The ability to work flexibly is often what makes or breaks a job offer.
According to a new survey by professional services company Regus, no less than 59% of those surveyed say they would have stuck around longer in their previous job if flexible work had been an option.
The survey, of 2000 senior executives and business owners across 95 countries, found 60% of Australians surveyed said they would rule out a job if they couldn’t work flexibly. Australia’s results were broadly comparable with those in the rest of the world, suggesting this is a global phenomenon.
It didn’t really make much difference whether the respondents worked in a small or large business. In fact, those in smaller businesses were even more likely to put flexibility as a priority than those who worked in larger businesses.
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Regus conducts the surveys regularly, and recent years has seen respondents place a growing importance on the ability to work flexibly, Regus Australia and New Zealand chief Paul Migliorini tells SmartCompany.
“There are some overarching drivers of that, like mobility and cloud tools, which are being adopted more and more,” he says.
“But there are also historical drivers, such as working mums wanting to keep working, and people dealing with places like Sydney, where people waste a lot of time because of the traffic.
“A growing and significant percentage of people see flexible work as a critical factor in a job. It’s become a very important consideration.”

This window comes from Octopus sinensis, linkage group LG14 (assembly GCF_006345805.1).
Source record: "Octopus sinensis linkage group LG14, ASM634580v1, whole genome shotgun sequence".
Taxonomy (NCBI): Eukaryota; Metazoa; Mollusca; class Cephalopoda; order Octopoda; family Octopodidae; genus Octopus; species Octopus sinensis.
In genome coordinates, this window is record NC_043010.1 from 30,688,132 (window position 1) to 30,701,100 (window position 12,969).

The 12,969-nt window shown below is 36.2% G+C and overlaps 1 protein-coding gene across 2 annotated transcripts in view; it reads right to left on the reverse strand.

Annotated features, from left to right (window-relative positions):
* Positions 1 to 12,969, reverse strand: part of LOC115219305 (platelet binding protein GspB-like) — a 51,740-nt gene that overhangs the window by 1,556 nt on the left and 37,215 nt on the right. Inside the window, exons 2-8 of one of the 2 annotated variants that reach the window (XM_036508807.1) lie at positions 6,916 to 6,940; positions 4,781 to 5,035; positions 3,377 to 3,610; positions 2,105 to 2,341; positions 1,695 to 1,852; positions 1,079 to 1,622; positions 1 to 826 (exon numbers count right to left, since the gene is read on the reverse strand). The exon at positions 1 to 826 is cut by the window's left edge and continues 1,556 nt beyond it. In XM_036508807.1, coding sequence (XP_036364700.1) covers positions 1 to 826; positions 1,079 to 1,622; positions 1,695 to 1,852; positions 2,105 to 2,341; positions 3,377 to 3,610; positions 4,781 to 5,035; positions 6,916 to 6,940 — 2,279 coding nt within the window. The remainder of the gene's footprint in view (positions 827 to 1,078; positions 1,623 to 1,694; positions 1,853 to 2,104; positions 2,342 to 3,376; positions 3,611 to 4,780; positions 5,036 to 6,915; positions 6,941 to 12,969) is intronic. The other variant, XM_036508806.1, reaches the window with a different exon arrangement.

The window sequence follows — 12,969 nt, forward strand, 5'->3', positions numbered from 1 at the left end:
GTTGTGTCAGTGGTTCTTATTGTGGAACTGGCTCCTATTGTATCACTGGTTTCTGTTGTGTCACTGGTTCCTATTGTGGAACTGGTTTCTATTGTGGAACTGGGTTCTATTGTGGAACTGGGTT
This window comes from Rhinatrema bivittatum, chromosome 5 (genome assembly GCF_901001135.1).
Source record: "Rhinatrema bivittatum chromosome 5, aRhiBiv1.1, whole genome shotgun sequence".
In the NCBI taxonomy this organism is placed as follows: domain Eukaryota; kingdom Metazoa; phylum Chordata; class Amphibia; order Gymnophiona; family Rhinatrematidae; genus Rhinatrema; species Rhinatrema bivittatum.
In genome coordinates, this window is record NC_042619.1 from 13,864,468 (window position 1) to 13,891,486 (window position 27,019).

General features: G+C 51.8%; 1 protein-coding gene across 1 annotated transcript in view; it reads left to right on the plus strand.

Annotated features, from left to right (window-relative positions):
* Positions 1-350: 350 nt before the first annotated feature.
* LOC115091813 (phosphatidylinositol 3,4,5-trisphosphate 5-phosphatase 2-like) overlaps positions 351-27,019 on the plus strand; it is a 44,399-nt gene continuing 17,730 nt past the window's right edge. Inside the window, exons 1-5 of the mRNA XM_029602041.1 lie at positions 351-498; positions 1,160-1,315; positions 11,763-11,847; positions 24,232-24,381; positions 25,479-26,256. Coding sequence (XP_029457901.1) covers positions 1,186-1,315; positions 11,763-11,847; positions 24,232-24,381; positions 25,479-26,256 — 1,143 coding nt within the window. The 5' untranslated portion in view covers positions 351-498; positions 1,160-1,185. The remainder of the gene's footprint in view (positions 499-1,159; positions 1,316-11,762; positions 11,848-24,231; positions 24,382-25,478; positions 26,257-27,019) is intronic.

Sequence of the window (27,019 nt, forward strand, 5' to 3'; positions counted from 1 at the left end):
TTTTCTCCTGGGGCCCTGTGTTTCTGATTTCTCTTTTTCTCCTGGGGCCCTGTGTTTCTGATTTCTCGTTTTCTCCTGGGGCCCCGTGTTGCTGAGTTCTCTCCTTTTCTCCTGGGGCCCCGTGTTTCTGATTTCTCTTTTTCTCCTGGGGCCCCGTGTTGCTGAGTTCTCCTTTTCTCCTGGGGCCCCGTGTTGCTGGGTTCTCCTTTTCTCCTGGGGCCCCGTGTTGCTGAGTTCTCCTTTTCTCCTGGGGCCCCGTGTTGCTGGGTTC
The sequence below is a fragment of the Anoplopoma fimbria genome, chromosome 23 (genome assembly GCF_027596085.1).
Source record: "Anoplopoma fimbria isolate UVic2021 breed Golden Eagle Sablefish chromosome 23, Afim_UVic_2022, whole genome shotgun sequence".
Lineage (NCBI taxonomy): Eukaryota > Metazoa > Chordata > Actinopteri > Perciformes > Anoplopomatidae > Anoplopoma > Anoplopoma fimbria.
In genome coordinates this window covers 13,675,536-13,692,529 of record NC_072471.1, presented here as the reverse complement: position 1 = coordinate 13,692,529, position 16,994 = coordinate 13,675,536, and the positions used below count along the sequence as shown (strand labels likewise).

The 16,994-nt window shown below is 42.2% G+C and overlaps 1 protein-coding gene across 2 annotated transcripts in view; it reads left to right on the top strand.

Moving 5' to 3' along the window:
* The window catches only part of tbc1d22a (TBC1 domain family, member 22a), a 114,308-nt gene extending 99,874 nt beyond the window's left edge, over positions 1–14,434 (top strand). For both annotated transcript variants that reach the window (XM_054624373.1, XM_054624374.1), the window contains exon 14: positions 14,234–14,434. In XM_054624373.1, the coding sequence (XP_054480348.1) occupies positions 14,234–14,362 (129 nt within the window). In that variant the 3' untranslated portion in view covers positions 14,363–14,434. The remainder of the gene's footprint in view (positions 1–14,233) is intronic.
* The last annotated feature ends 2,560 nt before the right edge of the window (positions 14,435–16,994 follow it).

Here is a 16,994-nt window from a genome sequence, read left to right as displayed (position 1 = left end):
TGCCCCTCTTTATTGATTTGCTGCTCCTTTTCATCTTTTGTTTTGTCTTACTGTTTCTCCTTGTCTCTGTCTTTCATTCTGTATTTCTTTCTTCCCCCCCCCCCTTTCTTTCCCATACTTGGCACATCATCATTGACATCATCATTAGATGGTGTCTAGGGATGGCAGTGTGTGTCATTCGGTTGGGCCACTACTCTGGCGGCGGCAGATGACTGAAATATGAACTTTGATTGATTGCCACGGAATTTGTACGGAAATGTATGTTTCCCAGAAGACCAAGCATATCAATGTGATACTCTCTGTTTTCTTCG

Working flexibly is a key part of reducing staff turnover, because it allows people to keep the same job as their life circumstances change. Employee turnover is expensive, especially for smaller businesses, where, Migliorini says, the impact of a bad hire or the loss of a critical person is huge.
There’s another reason he says employers have to do their best to offer flexible work options to their employees.
“It’s not just about retaining people. Think about how it helps the quality of your recruitment.”
If 59% of respondents say they would turn down a job if it didn’t allow them some measure of working flexibly, that significantly shrinks the pool of applicants rigid businesses can hope to recruit.
“In Australia, with our labour costs and our productivity agenda, that’s a really big issue,” Migliorini says.
“Think of all the people who are great quality workers but can’t find the type of job that would fit in with their needs. If you’re one of the businesses that can access the far broader pool of potential employees, that’ll be really critical to your success.”